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Did we evolve to be superstitious?


Superstitious thinking, like believing crossing paths with a black cat is unlucky, is the result of falsely linking a cause to an effect.
Superstitious thinking, like believing crossing paths with a black cat is unlucky, is the result of falsely linking a cause to an effect.
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Every culture has its own superstitions, or "magical thinking," as some psychologists call it. Superstitious beliefs go as far back as the Mayans, who used numerology. And superstitions still exist today, from sports stars who perform certain rituals before games to people who won't walk under a ladder or always knock on wood for luck. Many of us even do these things without thinking — that's how ingrained in our behaviors superstitions are.

If superstitions go back so far in history and remain so common, is it possible humans evolved to think this way? Some scientists and psychologists say yes, we are indeed wired for magical thinking.

Superstitious thinking is the result of falsely linking a cause to an effect. Using the sports example, if a baseball player hits a home run during a playoff game and happened not to shave that day, he may decide his unshaven face brought him luck and refuse to shave for the rest of the series. In reality, it was his skill as a ballplayer (and a little bit of chance) that brought him that home run, but he's not going to take any risks. And the comfort of believing he may have some control over his destiny may also improve his performance.

Back to evolution. In prehistoric times, man had to be constantly alert for predators. The sound of rustling in the grass, for example, might signify an animal or enemy preparing to strike. On the other hand, it could just be a breeze. However, for self-preservation, this human had to decide quickly the cost of being right or wrong about the origin of the rustling. Erring on the side of caution could save his life. And if he was right and it was a dangerous predator, chances are he would flee without weighing the chances when he heard rustling any time after that.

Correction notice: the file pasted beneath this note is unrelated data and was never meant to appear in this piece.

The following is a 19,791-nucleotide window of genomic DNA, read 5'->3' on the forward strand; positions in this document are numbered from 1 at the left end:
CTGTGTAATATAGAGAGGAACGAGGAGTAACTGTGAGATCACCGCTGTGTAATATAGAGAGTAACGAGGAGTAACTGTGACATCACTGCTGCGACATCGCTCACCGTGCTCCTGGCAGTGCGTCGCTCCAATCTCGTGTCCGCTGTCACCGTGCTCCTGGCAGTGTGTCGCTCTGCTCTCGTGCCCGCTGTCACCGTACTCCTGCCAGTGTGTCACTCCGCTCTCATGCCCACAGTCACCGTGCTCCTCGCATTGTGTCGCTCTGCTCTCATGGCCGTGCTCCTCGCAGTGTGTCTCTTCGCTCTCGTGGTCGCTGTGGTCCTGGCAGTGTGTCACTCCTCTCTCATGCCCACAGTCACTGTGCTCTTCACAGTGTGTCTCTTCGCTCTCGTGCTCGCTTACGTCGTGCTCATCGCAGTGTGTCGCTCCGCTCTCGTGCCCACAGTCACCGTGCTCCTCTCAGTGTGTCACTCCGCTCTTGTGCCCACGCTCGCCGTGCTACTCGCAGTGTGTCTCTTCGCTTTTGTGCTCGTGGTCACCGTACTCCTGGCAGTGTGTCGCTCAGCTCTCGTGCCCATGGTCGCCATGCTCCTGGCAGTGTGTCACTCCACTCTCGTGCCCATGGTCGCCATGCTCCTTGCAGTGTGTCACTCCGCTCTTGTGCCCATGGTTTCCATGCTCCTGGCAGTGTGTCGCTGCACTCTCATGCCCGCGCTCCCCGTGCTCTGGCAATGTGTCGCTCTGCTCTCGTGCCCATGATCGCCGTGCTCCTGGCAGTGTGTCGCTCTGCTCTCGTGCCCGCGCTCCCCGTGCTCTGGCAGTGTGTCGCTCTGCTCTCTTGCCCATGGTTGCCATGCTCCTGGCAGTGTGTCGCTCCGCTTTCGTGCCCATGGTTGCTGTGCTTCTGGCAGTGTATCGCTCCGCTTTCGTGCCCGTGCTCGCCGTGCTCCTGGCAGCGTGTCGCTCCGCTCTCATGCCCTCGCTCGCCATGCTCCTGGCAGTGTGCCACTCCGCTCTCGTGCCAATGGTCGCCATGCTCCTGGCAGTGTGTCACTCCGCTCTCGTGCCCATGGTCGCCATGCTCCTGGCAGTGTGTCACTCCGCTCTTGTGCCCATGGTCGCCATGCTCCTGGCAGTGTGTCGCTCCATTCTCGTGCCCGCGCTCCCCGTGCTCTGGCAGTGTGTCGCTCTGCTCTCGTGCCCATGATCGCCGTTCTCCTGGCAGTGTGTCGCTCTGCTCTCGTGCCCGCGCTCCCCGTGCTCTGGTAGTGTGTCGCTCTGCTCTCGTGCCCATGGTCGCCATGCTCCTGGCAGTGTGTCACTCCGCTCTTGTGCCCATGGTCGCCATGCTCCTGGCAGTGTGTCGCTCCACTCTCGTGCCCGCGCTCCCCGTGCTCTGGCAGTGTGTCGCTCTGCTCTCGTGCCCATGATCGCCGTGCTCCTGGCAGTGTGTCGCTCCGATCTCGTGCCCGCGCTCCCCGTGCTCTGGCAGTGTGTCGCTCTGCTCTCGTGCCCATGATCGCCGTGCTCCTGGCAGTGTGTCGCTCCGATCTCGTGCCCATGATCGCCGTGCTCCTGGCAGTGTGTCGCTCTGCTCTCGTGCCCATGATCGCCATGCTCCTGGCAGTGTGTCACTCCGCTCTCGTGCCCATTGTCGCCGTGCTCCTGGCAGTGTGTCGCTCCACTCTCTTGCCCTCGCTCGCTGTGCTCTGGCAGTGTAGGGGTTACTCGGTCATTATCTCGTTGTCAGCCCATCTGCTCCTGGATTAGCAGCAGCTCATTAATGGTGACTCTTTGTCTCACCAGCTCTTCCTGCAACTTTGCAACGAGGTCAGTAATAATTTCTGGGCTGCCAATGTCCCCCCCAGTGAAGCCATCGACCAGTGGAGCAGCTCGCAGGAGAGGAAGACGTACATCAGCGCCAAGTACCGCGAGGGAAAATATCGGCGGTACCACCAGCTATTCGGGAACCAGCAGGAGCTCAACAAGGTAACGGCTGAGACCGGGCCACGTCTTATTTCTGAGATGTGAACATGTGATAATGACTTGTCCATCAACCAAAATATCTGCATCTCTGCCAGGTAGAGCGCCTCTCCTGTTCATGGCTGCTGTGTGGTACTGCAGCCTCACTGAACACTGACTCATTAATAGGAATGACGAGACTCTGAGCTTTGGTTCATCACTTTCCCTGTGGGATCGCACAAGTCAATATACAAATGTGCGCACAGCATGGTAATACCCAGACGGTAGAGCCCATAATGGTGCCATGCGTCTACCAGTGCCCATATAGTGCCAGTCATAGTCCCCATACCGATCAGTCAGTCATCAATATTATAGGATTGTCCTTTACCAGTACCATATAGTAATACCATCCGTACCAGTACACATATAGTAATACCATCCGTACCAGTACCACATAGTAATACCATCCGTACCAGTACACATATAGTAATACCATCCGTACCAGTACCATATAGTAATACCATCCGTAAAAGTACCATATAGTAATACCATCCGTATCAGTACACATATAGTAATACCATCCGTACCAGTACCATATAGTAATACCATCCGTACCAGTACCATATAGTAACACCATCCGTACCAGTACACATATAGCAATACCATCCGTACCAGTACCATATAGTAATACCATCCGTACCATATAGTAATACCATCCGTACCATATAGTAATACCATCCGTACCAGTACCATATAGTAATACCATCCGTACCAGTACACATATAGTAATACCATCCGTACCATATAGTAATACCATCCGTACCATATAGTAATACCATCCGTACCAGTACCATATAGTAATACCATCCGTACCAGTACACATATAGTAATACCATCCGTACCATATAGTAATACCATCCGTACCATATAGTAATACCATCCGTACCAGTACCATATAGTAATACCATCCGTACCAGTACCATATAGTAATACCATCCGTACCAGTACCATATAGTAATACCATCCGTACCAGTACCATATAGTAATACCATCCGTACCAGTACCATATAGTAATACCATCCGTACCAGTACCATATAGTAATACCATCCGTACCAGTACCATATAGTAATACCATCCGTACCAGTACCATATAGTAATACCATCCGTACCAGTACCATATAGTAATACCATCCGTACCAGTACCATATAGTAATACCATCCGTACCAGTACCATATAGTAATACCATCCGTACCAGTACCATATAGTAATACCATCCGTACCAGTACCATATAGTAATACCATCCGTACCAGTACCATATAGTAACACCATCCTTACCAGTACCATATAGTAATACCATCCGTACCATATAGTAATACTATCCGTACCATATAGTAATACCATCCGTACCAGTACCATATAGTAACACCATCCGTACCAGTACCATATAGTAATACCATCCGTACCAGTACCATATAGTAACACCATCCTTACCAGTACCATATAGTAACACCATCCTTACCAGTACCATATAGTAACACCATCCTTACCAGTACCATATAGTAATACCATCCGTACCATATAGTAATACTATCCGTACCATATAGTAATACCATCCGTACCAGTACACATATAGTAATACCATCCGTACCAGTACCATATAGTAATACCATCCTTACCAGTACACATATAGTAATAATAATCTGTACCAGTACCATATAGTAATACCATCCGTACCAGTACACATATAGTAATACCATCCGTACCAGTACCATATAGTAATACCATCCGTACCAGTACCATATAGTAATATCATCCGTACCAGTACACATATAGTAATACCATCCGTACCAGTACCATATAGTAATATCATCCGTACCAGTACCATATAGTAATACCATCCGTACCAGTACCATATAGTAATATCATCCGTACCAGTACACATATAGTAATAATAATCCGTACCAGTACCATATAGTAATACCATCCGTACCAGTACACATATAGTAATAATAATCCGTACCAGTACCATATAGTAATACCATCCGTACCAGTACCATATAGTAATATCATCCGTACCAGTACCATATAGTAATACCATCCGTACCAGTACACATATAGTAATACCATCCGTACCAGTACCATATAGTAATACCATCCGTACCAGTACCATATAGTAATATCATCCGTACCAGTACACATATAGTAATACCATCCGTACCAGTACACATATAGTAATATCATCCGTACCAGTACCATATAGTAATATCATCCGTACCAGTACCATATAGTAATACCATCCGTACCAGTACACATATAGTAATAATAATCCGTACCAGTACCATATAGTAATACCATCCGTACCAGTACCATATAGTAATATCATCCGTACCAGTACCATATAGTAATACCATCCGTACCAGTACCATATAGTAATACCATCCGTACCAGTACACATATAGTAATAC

Further, if multiple signals preceded the arrival of an animal — such as a full moon — our prehistoric friend might also make the false association that a rustling sound during a full moon definitely meant a dangerous animal was in the vicinity [source: Callaway]. From a very real threat, a superstition is born. Our brains connect the dots in a situation whether or not it's logical, and we adapt our behavior accordingly.

Even other animals besides man are superstitious. Evolutionary biologist Kevin Foster uses pigeons as an example. You might notice that if you clap your hands at a nearby pigeon, it will quickly fly away. Even though a pigeon knows the difference between the sound of a gunshot (certain death) and a hand clap (harmless), it will flee the scene — just in case [source: O'Connell]. The pigeon evolved, just like cavemen, to be better safe than sorry. And if you think about it, the theory of natural selection favors these early superstitious creatures, humans and animals alike.

Sometimes, however, superstitions can contribute to our demise. A 2003 study showed that road fatalities in South Africa are 10 times more than in the United States. Much of this is blamed on a superstitious belief that accidents result from witchcraft or that certain medicines prevent car crashes. The more superstitious the driver, the higher the accident rate [source: New Scientist].

This goes to show that like the "fight or flight" response triggered by stress, our ingrained tendencies for superstitious beliefs can be just as likely to work to our detriment as to our benefit.

Don't Be Dumb: Knocking on Wood

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